It was a spring day fifty years ago. I was ten years old when our family – mom, dad and four of us (of which I was the oldest) loaded up the Ford station wagon and drove from our home in rural Onslow County, NC to Rocky Mount. Of the six who took the trip five would make the drive back home.
Previous family trips never had us stop in Rocky Mount. We would always pass through on US Hwy 301. Interstate 95 wasn’t yet built. But Rocky Mount was never a destination for us, since our reason for heading that northerly direction was to go farther north to the Washington, D.C. area to visit grandparents, aunts, uncles and cousins. This trip was different.
My memory doesn’t include some of the details. I can’t recall if we were talkative or if we fought over our space in the back seat. Most likely we did. And maybe that was a good distraction for my parents. Nor do I remember how long the trip lasted, although I know we were back home in the afternoon. My guess is that I got to ride up front beside mom on the return trip, but I don’t remember her words or emotions.
But it had to be emotional for her. We had taken Dad to the train depot in Rocky Mount, where he boarded a train. Somewhere, I guess, he boarded a plane. But he then spent a month in southern California training for survival. When that month was up he got on another plane and wound up in southeast Asia – South Viet Nam – where he would spend the bulk, other than R(est) and R(elaxation) of the next twelve months.
Dad is eighty years old now, but still very much a Marine. He was just about to turn thirty when he deployed. A father of 4 with one on the way. Yet I don’t remember ever any regrets being expressed in my hearing, either before his time there or after. Not a word.
During those 13 months in absentia Dad missed some big events at home. My first Little League season. He wasn’t there to play catch or coach like he would in subsequent years. My spiritual birth and then my baptism took place while he was gone. I joined the Scouts and went on my first camping trips without him. He got word via the Red Cross that his number 5 child was born that fall.
And I’m sure that there were other big happenings Dad missed out on in that year. Honestly, everything he missed out on was a big deal to him. And somehow my mother played the role of both parents those 13 months. Four of us were in school. A baby at home. Yet, we never missed church. I never missed a game or a Scout meeting. I just missed having my dad at home.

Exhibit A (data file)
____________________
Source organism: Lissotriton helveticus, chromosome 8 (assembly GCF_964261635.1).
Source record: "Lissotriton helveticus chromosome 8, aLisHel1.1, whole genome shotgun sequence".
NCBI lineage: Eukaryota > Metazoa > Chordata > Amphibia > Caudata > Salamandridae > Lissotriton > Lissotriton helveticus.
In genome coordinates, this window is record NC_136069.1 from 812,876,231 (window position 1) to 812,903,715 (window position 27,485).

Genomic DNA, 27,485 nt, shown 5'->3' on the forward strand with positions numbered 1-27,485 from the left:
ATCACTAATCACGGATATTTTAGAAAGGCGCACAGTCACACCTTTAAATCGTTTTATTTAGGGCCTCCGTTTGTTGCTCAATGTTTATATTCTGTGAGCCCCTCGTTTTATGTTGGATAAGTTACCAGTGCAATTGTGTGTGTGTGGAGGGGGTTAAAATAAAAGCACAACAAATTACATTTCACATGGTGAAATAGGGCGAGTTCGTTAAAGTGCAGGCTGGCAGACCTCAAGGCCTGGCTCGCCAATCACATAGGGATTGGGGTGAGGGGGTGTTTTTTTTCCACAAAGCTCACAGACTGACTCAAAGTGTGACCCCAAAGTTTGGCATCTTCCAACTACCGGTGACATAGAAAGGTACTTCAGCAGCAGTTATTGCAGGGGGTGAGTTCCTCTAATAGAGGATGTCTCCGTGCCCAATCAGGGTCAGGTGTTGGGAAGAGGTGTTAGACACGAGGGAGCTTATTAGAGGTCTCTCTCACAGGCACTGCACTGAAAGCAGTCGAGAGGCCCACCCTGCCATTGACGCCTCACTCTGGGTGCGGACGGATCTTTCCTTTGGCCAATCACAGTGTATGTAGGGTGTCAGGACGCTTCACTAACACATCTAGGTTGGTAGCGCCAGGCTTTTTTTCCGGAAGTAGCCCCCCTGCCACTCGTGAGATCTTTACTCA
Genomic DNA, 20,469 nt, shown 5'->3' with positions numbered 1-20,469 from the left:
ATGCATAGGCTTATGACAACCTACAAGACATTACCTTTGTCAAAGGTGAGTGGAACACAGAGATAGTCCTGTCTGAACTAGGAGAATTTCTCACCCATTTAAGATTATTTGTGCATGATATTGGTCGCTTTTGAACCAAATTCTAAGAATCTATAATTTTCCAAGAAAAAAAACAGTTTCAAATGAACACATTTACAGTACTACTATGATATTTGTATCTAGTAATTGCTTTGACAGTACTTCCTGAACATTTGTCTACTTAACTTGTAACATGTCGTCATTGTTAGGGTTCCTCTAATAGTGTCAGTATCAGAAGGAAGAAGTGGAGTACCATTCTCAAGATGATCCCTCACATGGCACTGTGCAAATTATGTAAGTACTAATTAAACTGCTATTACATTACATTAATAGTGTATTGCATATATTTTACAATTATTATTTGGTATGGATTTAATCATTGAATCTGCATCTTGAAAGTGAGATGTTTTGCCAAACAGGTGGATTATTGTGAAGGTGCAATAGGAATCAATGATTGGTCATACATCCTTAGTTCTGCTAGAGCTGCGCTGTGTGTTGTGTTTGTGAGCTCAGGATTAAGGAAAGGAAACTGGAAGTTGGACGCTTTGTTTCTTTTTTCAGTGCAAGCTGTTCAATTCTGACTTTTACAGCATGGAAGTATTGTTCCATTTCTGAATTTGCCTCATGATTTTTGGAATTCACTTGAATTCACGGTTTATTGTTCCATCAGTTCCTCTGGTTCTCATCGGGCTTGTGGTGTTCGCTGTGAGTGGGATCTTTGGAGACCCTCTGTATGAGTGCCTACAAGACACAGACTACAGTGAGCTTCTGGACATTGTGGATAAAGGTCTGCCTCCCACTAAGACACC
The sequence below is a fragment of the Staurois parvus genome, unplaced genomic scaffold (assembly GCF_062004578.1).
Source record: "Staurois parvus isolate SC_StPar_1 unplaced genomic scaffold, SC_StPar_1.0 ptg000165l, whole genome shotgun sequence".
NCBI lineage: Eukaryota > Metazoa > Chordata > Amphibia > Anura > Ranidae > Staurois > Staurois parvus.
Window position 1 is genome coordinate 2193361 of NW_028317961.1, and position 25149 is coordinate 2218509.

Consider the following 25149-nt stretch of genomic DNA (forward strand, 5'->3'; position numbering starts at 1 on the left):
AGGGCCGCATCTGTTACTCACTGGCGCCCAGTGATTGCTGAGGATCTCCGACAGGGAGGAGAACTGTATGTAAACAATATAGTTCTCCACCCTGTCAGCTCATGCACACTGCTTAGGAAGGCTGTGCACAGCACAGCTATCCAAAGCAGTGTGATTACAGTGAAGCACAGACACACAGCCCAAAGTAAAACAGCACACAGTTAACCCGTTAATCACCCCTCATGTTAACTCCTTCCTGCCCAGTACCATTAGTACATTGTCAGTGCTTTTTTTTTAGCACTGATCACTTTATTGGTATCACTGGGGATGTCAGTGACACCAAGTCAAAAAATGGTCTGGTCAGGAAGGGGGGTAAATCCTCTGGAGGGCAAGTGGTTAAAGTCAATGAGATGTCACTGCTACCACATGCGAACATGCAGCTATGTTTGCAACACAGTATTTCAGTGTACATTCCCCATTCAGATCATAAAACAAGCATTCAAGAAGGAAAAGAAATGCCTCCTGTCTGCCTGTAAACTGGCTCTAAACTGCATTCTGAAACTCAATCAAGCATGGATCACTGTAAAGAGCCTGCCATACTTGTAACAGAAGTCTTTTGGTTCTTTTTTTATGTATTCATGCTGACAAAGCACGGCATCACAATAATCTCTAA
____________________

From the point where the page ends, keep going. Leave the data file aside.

Am I resentful of that? No way! I knew from my earliest remembrances that my dad was a Marine (and I was and am proud of his service) – that he had chosen this career that would take him from us not once, but twice for a year at a time in my childhood. Mostly I have no regrets because at least my dad came home.
Monday is another Memorial Day, and with each one I remember my dad’s service, not because Memorial Day celebrates him. It does not. I think of Dad because of the stories he has told me of his Marine buddies who did not come home. I see the tears well up in his eyes as he speaks of seeing “the bodies of Marines stacked up like cord wood”.
Fifty years ago I learned in a very personal way that freedom is not free. I went to school with other Marine’s kids whose dads came home in flag-draped caskets. It is for those Marines, sailors, soldiers, airmen and coasties – the ones who made the sacrifice of their own lives that others could be free – that we celebrated Monday.
It might be easy to complain about the weather on Monday “ruining” our holiday. But there would be no holiday had hundreds of thousands in our country’s history not laid down their lives so we could be free to celebrate.
I'm well aware that the little boy in the picture could have been me.